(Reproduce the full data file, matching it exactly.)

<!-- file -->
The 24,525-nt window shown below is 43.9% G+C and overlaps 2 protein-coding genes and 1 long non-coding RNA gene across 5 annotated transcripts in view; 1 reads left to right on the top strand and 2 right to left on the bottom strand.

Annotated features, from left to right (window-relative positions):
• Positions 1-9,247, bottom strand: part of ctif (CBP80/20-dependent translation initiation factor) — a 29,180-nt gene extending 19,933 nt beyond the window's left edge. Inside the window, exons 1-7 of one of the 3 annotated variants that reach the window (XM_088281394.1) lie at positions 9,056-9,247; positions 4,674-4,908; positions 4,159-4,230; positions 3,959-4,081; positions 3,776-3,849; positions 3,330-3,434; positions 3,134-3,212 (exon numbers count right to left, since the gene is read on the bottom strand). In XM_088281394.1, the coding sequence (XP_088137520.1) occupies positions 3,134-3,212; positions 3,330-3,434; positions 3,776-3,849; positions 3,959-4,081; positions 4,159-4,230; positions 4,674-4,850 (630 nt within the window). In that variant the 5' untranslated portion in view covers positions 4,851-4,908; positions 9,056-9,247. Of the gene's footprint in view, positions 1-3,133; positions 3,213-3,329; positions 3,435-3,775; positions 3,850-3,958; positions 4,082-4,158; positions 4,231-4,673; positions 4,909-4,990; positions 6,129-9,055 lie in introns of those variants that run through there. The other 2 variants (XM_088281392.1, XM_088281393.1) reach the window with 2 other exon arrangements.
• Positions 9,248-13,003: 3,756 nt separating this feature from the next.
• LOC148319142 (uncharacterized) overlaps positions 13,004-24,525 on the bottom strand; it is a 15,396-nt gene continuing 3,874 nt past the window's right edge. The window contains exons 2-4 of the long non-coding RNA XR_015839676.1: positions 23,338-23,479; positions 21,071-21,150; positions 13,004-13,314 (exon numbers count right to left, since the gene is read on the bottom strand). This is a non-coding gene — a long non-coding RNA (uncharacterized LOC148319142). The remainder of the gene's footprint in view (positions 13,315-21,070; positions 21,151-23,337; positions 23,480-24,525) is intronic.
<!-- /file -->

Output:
The 24,525-nt window shown below is 43.9% G+C and overlaps 2 protein-coding genes and 1 long non-coding RNA gene across 5 annotated transcripts in view; 1 reads left to right on the top strand and 2 right to left on the bottom strand.

Annotated features, from left to right (window-relative positions):
• Positions 1-9,247, bottom strand: part of ctif (CBP80/20-dependent translation initiation factor) — a 29,180-nt gene extending 19,933 nt beyond the window's left edge. Inside the window, exons 1-7 of one of the 3 annotated variants that reach the window (XM_088281394.1) lie at positions 9,056-9,247; positions 4,674-4,908; positions 4,159-4,230; positions 3,959-4,081; positions 3,776-3,849; positions 3,330-3,434; positions 3,134-3,212 (exon numbers count right to left, since the gene is read on the bottom strand). In XM_088281394.1, the coding sequence (XP_088137520.1) occupies positions 3,134-3,212; positions 3,330-3,434; positions 3,776-3,849; positions 3,959-4,081; positions 4,159-4,230; positions 4,674-4,850 (630 nt within the window). In that variant the 5' untranslated portion in view covers positions 4,851-4,908; positions 9,056-9,247. Of the gene's footprint in view, positions 1-3,133; positions 3,213-3,329; positions 3,435-3,775; positions 3,850-3,958; positions 4,082-4,158; positions 4,231-4,673; positions 4,909-4,990; positions 6,129-9,055 lie in introns of those variants that run through there. The other 2 variants (XM_088281392.1, XM_088281393.1) reach the window with 2 other exon arrangements.
• Positions 9,248-13,003: 3,756 nt separating this feature from the next.
• LOC148319142 (uncharacterized) overlaps positions 13,004-24,525 on the bottom strand; it is a 15,396-nt gene continuing 3,874 nt past the window's right edge. The window contains exons 2-4 of the long non-coding RNA XR_015839676.1: positions 23,338-23,479; positions 21,071-21,150; positions 13,004-13,314 (exon numbers count right to left, since the gene is read on the bottom strand). This is a non-coding gene — a long non-coding RNA (uncharacterized LOC148319142). The remainder of the gene's footprint in view (positions 13,315-21,070; positions 21,151-23,337; positions 23,480-24,525) is intronic.